2.6 -- I AM NOJOOM, AGE 10 AND DIVORCED (Moi, Nojoom, 10 ans, divorcée), Khadija Al-Salami
[reviewed by Robert J. Lewis] Deepa Mehta's Water and Jeremy Teicher's Tall as the Baobab Tree are probably better films than I Am Nojoom, Age 10 and Divorced by Khadija Al-Salami, but none is as important. All films deal with enforced but legal child marriage. Nojoom's case garnered international attention in 2009 when her plight was brought to the attention of the Yemeni justice system. Despite an uneven script and lapses into melodrama the film, quite brilliantly, manages to address two very separate and mutually suspicious audiences: the local population that subscribes to Sharia law and the West that unapologetically regards child marriage as a legalized form of pedophilia. In a far-off-the-beaten-track village in Yemen, a farmer and his wife, suffering through hard times, decide to marry off their 8-year-old daughter, Nojoom, who only wants to play with her dolls; they are desperate for the dowry and are looking forward to feeding one less mouth. The groom, 20 years older than his child bride, rapes her on their wedding night, after which she is treated like a slave until she finally manages to escape to the capital, Sana'a, where she explains to a sympathetic judge that she wants a divorce. Father and groom are arrested, and interrogated under oath. The groom is asked if he is familiar with Sharia's position on child marriage. He explains that he is a decent law-biding, peasant who can't read, that with the blessings of the local sheik he is simply following tradition. The judge explains there is no excuse for ignorance, that Sharia, while it condones child marriage, obliges the groom to wait until the child comes of age (message for local consumption: pedophilia verboten). Where the film could have indulged in pure messaging and stereotyping, it instead grants father and groom the complexity of character that humanizes them despite their ignorance, and contextualizes without exculpating the tender of children to the highest bidder. Father and groom are not so much evil as hostage to the traditions into which they are born. Nojoom is an important true story that needs to be told again and again. For viewers for whom cinema is an opportunity to vicariously visit foreign lands, they will be treated to the fascinating World Heritage architecture of Sana'a and breathtaking panoramas of Yemen's arid and rocky countryside turned green under extensive cultivation. A nod to very credible performances from mostly non-professional actors.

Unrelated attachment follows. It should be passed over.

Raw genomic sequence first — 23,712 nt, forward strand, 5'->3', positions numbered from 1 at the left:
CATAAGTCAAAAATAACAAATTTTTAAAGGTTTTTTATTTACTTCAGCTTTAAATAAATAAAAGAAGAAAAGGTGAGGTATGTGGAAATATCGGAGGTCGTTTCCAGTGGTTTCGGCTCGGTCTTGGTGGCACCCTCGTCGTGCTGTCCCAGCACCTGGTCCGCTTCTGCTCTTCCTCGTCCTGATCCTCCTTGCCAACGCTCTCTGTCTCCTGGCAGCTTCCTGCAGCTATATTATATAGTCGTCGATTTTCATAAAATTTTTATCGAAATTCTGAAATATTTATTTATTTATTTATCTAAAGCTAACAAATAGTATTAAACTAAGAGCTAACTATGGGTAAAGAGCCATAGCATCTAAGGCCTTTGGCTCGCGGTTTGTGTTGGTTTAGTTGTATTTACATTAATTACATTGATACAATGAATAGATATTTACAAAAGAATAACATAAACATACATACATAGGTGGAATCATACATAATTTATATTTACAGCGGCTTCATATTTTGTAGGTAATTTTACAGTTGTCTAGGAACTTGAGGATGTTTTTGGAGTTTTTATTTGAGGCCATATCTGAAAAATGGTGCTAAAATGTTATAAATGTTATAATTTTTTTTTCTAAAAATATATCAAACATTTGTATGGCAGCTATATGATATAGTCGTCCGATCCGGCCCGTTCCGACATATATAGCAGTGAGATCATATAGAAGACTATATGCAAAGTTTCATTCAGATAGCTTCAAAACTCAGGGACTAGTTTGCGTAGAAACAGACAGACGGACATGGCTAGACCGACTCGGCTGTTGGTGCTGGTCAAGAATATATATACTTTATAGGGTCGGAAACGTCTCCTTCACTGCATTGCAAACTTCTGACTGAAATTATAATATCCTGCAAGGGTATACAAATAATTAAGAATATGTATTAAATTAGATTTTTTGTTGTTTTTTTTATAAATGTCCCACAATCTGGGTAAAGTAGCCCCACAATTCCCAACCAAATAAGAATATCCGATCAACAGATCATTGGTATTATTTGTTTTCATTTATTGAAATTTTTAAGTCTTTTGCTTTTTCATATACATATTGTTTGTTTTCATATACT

Ratings for 2015
Festival du Nouveau Cinéma.

Ratings for 2014
Festival du Nouveau Cinéma.

Ratings for 2013
Festival du Nouveau Cinéma.

Ratings for 2012
Festival du Nouveau Cinéma.

Ratings for 2011
Festival du Nouveau Cinéma.
Ratings for 2010
Festival du Nouveau Cinéma.
Ratings for 2009
Festival du Nouveau Cinéma.

Ratings for 2008
Festival du Nouveau Cinéma.

Ratings for 2007
Festival du Nouveau Cinéma.



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3.5 -- THE SAVER, Wiebke Von Carolsfeld
[reviewed by Nancy Snipper] Once in a rare while there comes along a film that steals our heart because of its honesty and simplicity. Yet the subject matter is pretty serious. Fern, a 16-year-old aboriginal girl, living in Montreal, has just lost her mother who spent her life cleaning houses and taking care of her only daughter. Fern has to start cleaning those houses. She finds a book about how to become a millionaire and reads it, but saving money just doesn't get her far. She ekes out a living cooking in an African little restaurant, avoiding a terrible landlady, and doing odd jobs for her as a janitor, and then must suddenly put up with her Uncle jack who appears at the door. He wants to become her guardian. Fern is on her last rent money and is told to get out, but not only does she do a great deed to help the mean landlady and her autistic son, but takes in Uncle Jack once again; after she kicked him out, and gets herself rehired at the restaurant she is told to leave for having almost burnt down the kitchen. As Fern begins to deal with the loss of her mother, she enters a happier stage of her life, and this is where the film ends. It's a moving little film that turns victimhood into a reverse state of victory. Imajyn Cardinal is a great actor who deliberately underplays her role in order to fully inhabit the psyche of Fern and vibrate the pathos buried in our hearts